Daily Editorial Analysis for 01st July 2022

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Road Safety in India

GS Paper 2: Governance
Important for
Prelims exam level: Not much
Mains exam Level: Road safety in India
The story so far: In spite of several years of policymaking to improve road safety, India remains among the worst performing countries in this area

Eye-opening data

• With a toll of 1, 47,913 lives lost to road traffic accidents in 2017 as per Ministry of Road Transport and Highways statistics.
• The National Crime Records Bureau (NCRB) figure for the same year is 1,50,093 road accident deaths.
• Further, India’s data on road crash mortality are seen as an undercount, and the Global Burden of Disease report for 2017 estimates, based on verbal autopsy sources, that there were 2,18,876 deaths.
Hurdle in achieving SDG
• The persistently high annual death toll brings into question the country’s ability to meet Sustainable Development Goal (SDG) 3.6, which aims to halve the fatalities and injuries from road traffic accidents by 2030.
What are the new findings on road safety?
• A new analytical series on road safety worldwide, published by The Lancet, proposes that India and other countries could cut accident-related deaths by 25 to 40% if the preventive interventions produce good outcomes when

applied to well known risk factors —

o high speed,
o driving under the influence of alcohol,
o not using proper helmets,
o not wearing seat­belts
o Not using child restraints.

Steps taken by India

• India amended its law on motor vehicles in 2019, but its implementation by State governments is not uniform or complete.
• A National Road Safety Board was constituted under the Motor Vehicles Act, with advisory powers to reform safety.

Issues with the implementation

• The focus of State governments, however, remains conventional, with an emphasis on user behaviour (drivers and other road users), education and uneven enforcement.
• Low emphasis is placed on structural change such as raising engineering standards for roads, signages, signals, training for scientific accident investigation, raising policing skills and fixing responsibility on government departments for design, creation and maintenance of road infrastructure.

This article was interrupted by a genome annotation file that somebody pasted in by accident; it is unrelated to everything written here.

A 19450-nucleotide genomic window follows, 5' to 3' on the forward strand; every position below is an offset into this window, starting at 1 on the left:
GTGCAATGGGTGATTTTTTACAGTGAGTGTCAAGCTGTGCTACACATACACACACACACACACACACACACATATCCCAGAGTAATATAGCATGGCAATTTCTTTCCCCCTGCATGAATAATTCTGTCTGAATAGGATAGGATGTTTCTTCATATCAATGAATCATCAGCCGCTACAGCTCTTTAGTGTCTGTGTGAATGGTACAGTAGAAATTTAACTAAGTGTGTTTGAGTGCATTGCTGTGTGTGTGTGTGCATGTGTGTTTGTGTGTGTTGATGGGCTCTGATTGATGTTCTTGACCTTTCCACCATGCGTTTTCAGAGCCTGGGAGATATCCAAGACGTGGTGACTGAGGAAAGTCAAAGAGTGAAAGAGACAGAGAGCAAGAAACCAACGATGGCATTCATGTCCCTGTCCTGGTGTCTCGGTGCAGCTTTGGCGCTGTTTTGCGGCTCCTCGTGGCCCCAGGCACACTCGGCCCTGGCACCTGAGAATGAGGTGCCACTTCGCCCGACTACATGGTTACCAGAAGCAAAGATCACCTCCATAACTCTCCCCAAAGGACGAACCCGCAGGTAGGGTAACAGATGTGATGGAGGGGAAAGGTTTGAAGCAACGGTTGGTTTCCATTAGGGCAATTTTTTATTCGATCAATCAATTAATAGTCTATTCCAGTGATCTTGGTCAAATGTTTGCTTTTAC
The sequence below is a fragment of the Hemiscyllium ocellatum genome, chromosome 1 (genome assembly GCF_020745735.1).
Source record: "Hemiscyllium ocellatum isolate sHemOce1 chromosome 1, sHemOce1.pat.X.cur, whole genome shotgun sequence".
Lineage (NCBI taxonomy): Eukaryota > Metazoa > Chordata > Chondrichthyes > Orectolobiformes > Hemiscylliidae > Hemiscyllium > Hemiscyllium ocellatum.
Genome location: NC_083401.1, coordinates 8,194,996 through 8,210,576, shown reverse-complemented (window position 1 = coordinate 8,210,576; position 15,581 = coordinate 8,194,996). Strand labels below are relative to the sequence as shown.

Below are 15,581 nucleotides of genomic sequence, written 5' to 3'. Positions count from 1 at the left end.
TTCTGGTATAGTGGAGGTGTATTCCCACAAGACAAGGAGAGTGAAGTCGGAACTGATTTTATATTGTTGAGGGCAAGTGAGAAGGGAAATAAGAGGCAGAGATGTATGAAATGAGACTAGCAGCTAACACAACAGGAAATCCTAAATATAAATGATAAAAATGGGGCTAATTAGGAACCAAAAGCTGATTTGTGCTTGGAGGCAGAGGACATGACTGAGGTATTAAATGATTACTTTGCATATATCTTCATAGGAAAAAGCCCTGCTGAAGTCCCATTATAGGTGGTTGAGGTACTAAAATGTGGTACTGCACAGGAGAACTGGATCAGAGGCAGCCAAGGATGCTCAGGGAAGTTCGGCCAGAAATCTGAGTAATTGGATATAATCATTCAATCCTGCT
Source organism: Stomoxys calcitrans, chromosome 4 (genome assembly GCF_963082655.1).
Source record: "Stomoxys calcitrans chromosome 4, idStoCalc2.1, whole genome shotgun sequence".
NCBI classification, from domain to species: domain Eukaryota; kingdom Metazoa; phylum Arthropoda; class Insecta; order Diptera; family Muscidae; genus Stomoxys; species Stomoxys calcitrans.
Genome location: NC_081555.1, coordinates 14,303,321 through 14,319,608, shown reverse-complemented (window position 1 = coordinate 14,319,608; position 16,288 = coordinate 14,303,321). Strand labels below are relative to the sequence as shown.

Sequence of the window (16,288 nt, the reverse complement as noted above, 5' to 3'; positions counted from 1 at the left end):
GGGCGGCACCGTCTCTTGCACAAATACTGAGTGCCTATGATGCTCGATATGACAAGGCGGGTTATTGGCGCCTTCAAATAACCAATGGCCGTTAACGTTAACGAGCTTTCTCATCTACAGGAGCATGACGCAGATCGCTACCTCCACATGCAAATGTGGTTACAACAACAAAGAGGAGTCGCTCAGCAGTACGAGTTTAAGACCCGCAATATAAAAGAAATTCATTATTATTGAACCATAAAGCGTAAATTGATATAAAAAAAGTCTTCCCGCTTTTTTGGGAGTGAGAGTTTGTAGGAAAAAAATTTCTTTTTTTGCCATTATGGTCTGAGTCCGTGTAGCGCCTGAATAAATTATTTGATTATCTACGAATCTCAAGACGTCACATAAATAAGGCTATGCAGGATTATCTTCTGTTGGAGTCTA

Intervention by the Supreme Court
• Major interventions in India, first suggested by the Sundar Committee (2007) and ordered by the Supreme Court in Rajasekaran vs Union of India
• But these have not made a dent in the problem.
Key findings of Sundar Committee
• The Sundar Committee pointed out that India lacked a technically competent investigation arm that could determine the cause of accidents.
• There is little clarity on whether the States have formed such units to aid traffic investigation, or whether the insurance industry has pressed for these to accurately determine fault.
• In the absence of scientific investigation, perceptions usually guide the fixing of liability.
Solutions provided by the Lancet
• The Lancet calculated that 17% of road traffic injury-related deaths could be avoided if trauma care facilities improved.
• This is significant as several accidents take place in rural areas on highways, and victims are taken to poorly-equipped district hospitals or medical college hospitals.
• While positive user behaviour — slower travel, wearing of helmets, seat belts and so on — could save thousands of lives.
• In the short term, slowing down traffic, particularly near habitations, segregating slower vehicles, enforcing seat belt and helmet use and cracking down on drunken drivers could produce measurable gains.

Imbibing road safety: Way forward

• Road safety education
• Better road design, maintenance and warning signage
• Crackdown on driving under influence of alcohol and drugs
• Strict enforcement of traffic rules
• Encouraging better road behaviour
• Ensuring road worthiness of a vehicle
• Better first aid and paramedic care

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